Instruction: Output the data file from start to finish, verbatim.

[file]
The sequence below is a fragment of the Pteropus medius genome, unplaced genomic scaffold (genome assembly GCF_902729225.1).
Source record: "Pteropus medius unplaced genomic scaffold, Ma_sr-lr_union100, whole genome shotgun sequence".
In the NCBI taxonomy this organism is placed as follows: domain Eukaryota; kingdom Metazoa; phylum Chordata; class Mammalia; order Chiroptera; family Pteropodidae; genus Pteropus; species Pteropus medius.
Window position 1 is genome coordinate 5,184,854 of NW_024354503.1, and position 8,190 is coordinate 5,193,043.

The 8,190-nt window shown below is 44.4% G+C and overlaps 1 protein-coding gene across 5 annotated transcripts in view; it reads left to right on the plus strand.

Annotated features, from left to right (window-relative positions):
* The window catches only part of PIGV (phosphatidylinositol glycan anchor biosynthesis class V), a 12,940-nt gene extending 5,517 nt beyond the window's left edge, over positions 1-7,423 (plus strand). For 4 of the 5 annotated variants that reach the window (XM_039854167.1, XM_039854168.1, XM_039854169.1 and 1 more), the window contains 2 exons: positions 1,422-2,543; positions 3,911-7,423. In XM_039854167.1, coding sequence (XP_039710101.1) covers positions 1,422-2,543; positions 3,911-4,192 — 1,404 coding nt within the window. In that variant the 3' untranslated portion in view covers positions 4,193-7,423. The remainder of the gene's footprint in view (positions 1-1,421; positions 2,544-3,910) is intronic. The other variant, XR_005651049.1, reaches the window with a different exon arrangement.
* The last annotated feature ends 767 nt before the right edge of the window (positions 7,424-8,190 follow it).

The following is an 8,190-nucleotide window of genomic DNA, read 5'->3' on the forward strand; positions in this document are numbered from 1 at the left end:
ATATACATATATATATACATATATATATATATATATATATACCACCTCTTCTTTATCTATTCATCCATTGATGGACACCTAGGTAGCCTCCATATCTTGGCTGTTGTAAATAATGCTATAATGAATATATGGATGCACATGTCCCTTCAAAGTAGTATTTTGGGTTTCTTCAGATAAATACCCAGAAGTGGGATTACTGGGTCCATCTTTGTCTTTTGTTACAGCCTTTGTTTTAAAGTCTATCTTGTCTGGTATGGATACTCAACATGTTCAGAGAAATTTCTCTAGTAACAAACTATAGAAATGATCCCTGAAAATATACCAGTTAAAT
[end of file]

The sequence below is a fragment of the Pteropus medius genome, unplaced genomic scaffold (genome assembly GCF_902729225.1).
Source record: "Pteropus medius unplaced genomic scaffold, Ma_sr-lr_union100, whole genome shotgun sequence".
In the NCBI taxonomy this organism is placed as follows: domain Eukaryota; kingdom Metazoa; phylum Chordata; class Mammalia; order Chiroptera; family Pteropodidae; genus Pteropus; species Pteropus medius.
Window position 1 is genome coordinate 5,184,854 of NW_024354503.1, and position 8,190 is coordinate 5,193,043.

The 8,190-nt window shown below is 44.4% G+C and overlaps 1 protein-coding gene across 5 annotated transcripts in view; it reads left to right on the plus strand.

Annotated features, from left to right (window-relative positions):
* The window catches only part of PIGV (phosphatidylinositol glycan anchor biosynthesis class V), a 12,940-nt gene extending 5,517 nt beyond the window's left edge, over positions 1-7,423 (plus strand). For 4 of the 5 annotated variants that reach the window (XM_039854167.1, XM_039854168.1, XM_039854169.1 and 1 more), the window contains 2 exons: positions 1,422-2,543; positions 3,911-7,423. In XM_039854167.1, coding sequence (XP_039710101.1) covers positions 1,422-2,543; positions 3,911-4,192 — 1,404 coding nt within the window. In that variant the 3' untranslated portion in view covers positions 4,193-7,423. The remainder of the gene's footprint in view (positions 1-1,421; positions 2,544-3,910) is intronic. The other variant, XR_005651049.1, reaches the window with a different exon arrangement.
* The last annotated feature ends 767 nt before the right edge of the window (positions 7,424-8,190 follow it).

The following is an 8,190-nucleotide window of genomic DNA, read 5'->3' on the forward strand; positions in this document are numbered from 1 at the left end:
ATATACATATATATATACATATATATATATATATATATATACCACCTCTTCTTTATCTATTCATCCATTGATGGACACCTAGGTAGCCTCCATATCTTGGCTGTTGTAAATAATGCTATAATGAATATATGGATGCACATGTCCCTTCAAAGTAGTATTTTGGGTTTCTTCAGATAAATACCCAGAAGTGGGATTACTGGGTCCATCTTTGTCTTTTGTTACAGCCTTTGTTTTAAAGTCTATCTTGTCTGGTATGGATACTCAACATGTTCAGAGAAATTTCTCTAGTAACAAACTATAGAAATGATCCCTGAAAATATACCAGTTAAAT